Tag Archives | kids projects

7 Simple, Fun Eco-Friendly Ways to Spend Fall with Your Family

Happy 1st Day of Fall! 

I love fall – it is my favorite season and my favorite time of year! What’s not to love? We are at our mountain home in North Carolina right now and it is fall perfection! The cooler weather, morning hikes, snuggles by the fire, chai tea, cozy sweaters, and pumpkin everything. Looking for some fall inspo?

Here are 7 simple, fun eco-friendly ways to inspire you!

1. Take a Listening Hike
One of my favorite fall activities is hiking! And one of my favorite ways to enjoy a hike is when we take what we like to call “a silent hike.” A silent hike is just that – we hike together as a family in complete silence. It’s amazing how the act of simply being quiet and listening can have a huge impact on your hiking experience. There have been many times that we come upon an animal grazing or fish swimming in a creek – it’s amazing. We also like to stop along the way to listen to the rustling of the trees, the chirping of the birds, or to watch leaves quietly wafting to the ground. It is a great time to reflect within too, while still being with the ones you love.

2. Take It Outside
Fall is the perfect time to take whatever you are doing – outside! The mister and I start every morning by taking the dogs on a hike right out our backdoor. It’s quiet and there are always a ton of deer and turkeys around every corner. I also LOVE to take my tea and blanket and head out to the back porch to snuggle by the fire table while listening to the bubbling of the creek. 

3. Slow It Down
Now that school is back in session, you have to admit that you are much busier than you were all summer. I know that if something isn’t on my schedule, it probably isn’t going to happen. This is why during the fall months, we really take extra consideration to slow things down at our home. We like to schedule extra time in the morning and afternoon, just to be. We usually spend this time snuggled up chatting about our upcoming adventures.

4. Get Centered
Along with slowing down, fall is a great time to get centered. Spend time each day doing whatever it is that makes you feel connected and centered. For the mister, this means yardwork – he loves to get outside in the North Carolina fresh air and work in the yard. For Eben, this means a hot cup of cocoa and a really good book on the back deck (it’s his happy place!) For me, I like to snuggle down with my iPad to pin my favorite eco-friendly things (usually on the back deck with Eben when he’s here with us!) or end the day with a soak in the hot tub!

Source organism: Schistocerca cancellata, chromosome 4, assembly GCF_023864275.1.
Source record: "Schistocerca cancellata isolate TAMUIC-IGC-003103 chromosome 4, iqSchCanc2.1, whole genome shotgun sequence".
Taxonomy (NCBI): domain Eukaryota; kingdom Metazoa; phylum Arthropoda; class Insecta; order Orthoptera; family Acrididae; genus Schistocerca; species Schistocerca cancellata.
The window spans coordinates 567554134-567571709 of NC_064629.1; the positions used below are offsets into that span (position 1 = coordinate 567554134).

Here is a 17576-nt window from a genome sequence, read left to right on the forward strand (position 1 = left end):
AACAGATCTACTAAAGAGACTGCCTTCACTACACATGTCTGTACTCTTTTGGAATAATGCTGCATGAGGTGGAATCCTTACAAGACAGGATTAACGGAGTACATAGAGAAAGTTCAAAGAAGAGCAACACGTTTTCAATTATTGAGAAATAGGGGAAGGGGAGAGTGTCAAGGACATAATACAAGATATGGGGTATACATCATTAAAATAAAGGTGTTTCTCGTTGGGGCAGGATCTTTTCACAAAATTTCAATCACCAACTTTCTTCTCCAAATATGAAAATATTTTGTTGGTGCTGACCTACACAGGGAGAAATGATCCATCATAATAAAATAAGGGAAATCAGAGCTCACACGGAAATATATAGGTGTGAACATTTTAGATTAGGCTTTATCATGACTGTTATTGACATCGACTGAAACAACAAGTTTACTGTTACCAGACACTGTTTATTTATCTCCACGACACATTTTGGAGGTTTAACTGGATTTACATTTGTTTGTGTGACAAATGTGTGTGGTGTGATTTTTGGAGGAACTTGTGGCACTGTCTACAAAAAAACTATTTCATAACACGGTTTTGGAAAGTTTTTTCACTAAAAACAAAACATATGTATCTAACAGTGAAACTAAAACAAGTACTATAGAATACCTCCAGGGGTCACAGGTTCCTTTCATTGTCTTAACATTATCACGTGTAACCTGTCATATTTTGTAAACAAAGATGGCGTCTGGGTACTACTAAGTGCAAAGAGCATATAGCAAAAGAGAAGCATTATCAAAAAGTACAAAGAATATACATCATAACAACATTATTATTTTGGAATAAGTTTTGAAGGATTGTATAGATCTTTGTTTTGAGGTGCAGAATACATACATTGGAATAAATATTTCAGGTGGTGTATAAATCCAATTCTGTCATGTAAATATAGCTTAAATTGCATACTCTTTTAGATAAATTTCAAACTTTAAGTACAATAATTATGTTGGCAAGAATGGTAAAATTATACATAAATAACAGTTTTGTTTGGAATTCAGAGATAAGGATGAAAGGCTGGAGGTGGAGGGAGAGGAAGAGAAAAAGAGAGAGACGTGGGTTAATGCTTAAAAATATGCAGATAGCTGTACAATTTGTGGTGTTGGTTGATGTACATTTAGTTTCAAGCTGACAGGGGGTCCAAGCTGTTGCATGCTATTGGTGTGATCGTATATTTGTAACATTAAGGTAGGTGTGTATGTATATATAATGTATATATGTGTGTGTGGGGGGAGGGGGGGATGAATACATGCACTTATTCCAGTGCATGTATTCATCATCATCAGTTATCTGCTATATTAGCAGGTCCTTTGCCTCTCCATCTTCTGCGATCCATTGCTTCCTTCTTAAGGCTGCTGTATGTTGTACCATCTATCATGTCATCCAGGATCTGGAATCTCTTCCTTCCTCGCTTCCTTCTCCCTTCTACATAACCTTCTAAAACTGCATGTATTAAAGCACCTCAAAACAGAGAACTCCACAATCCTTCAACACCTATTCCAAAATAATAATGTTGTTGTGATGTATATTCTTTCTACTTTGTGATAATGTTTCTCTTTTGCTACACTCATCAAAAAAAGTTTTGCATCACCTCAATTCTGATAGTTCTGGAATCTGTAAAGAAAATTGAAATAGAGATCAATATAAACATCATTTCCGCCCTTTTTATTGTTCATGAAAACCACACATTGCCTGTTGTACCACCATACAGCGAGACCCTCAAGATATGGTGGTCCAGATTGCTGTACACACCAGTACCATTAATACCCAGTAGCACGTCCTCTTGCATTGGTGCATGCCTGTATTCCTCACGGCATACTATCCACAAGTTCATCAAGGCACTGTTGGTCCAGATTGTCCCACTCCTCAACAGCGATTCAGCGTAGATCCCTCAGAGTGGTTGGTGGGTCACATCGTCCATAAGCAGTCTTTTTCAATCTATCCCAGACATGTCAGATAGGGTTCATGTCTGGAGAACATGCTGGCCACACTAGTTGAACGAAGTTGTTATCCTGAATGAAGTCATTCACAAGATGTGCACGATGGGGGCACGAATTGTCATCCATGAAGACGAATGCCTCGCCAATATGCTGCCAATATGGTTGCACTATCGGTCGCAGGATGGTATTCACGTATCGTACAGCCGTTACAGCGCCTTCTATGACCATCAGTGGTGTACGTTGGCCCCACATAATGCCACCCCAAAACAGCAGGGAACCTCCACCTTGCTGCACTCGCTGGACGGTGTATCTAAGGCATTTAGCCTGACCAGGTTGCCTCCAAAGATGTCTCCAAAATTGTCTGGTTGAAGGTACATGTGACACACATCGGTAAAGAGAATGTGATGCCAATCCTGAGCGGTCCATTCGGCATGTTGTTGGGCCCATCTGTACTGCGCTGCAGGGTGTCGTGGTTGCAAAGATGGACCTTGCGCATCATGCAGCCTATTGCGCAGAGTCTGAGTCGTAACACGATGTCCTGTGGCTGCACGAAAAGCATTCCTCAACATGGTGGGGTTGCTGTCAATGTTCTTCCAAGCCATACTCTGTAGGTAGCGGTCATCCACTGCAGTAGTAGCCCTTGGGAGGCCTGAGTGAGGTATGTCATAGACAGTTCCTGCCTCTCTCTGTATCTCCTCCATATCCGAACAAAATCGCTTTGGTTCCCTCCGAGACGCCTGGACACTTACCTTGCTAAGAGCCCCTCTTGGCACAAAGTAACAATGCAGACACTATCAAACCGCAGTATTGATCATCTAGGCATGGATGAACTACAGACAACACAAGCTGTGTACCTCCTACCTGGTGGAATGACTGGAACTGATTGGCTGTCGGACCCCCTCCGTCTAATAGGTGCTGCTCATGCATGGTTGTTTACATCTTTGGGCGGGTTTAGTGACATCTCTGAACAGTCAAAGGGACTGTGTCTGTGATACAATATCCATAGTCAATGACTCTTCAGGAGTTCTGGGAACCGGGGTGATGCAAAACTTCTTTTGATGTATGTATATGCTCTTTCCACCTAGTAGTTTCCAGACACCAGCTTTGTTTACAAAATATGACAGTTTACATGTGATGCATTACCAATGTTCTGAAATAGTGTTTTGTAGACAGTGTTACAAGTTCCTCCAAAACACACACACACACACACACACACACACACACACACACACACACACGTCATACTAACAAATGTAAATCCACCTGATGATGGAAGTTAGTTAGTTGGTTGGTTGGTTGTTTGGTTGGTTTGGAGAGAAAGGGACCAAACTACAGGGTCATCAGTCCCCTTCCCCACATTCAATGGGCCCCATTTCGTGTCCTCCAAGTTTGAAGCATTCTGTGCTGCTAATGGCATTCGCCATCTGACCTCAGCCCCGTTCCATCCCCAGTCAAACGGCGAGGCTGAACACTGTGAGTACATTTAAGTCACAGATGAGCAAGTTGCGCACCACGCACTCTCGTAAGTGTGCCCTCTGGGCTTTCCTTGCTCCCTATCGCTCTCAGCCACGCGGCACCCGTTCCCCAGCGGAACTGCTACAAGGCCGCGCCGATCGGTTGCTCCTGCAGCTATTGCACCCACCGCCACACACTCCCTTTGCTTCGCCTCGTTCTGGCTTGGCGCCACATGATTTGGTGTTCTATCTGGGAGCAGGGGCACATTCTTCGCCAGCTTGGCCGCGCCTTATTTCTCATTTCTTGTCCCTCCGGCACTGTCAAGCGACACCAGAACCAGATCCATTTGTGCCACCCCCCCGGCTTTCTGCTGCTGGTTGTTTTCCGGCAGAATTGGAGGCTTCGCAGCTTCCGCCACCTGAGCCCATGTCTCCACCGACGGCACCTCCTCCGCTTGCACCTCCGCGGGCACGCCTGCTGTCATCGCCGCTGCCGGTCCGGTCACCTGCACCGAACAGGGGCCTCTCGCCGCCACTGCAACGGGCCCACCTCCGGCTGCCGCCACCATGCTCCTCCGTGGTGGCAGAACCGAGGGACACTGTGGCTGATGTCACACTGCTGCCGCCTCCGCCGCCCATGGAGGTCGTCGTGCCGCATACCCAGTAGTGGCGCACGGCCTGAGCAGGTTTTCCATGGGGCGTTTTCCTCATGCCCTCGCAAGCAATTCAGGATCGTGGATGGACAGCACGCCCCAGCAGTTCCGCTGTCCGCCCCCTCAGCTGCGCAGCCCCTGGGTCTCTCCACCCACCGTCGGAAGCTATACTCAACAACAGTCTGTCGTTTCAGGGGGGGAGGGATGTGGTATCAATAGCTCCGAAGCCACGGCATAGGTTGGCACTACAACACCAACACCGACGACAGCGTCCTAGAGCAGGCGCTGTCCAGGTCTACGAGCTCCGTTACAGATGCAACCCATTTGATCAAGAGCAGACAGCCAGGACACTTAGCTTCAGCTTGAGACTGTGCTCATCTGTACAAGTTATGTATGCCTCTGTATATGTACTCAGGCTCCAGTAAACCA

5. Plan Ahead
One thing that I have definitely learned along the way is that it is super important to enjoy the moment. To ensure that every moment of fall is enjoyable for my family, I like to plan ahead. I sit down with my journal and jot down things that I really want our family to do together during the fall. I include all of our traditional fall family activities, as well as new ideas that I can run by the guys (when Eben is home from college). The idea is that if I plan these activities ahead of time, we spend the time we have together doing fun things together without much thought – since everything was planned well in advance.

6. Find an Adventure
One of my favorite parts of fall is the cooler weather – which always equals more time outside. We always schedule a trip to our mountain home during the fall season. I HAVE to visit the pumpkin patches! We really enjoy the cooler days spent outside, followed by the crisp nights roasting marshmallows over the fire!

7. Get Cozy
Fall is a great time to reconnect with family and friends. Our best friends are visiting us next week while we’re still here in North Carolina. We have all kinds of fun things planned: bike rides, hikes (of course), visiting our surrounding small town, and peeping all of the leaves (they are already starting to turn colors!)

In what ways do you plan to spend fall with your family?

Teaching Your Little One About Sustainability Through Fun Projects

Taking care of our environment has become a top concern around the world. If you have children at home, it’s time to start teaching them about sustainability so they can grow up with knowledge on how to make the world a better, greener place.

Here are a few fun projects you can do as a family that’ll give your children a solid foundation for sustainable living.

Learn How to Care for Indoor Plants

If starting a vegetable garden in your backyard isn’t a task you’re up for just yet, you can teach your children how to care for plants in an easier fashion by adding indoor plants to common living spaces in your home. With over 28 million small businesses throughout the country, you can surely find a greenhouse or two in your area that sells an assortment of plants to choose from.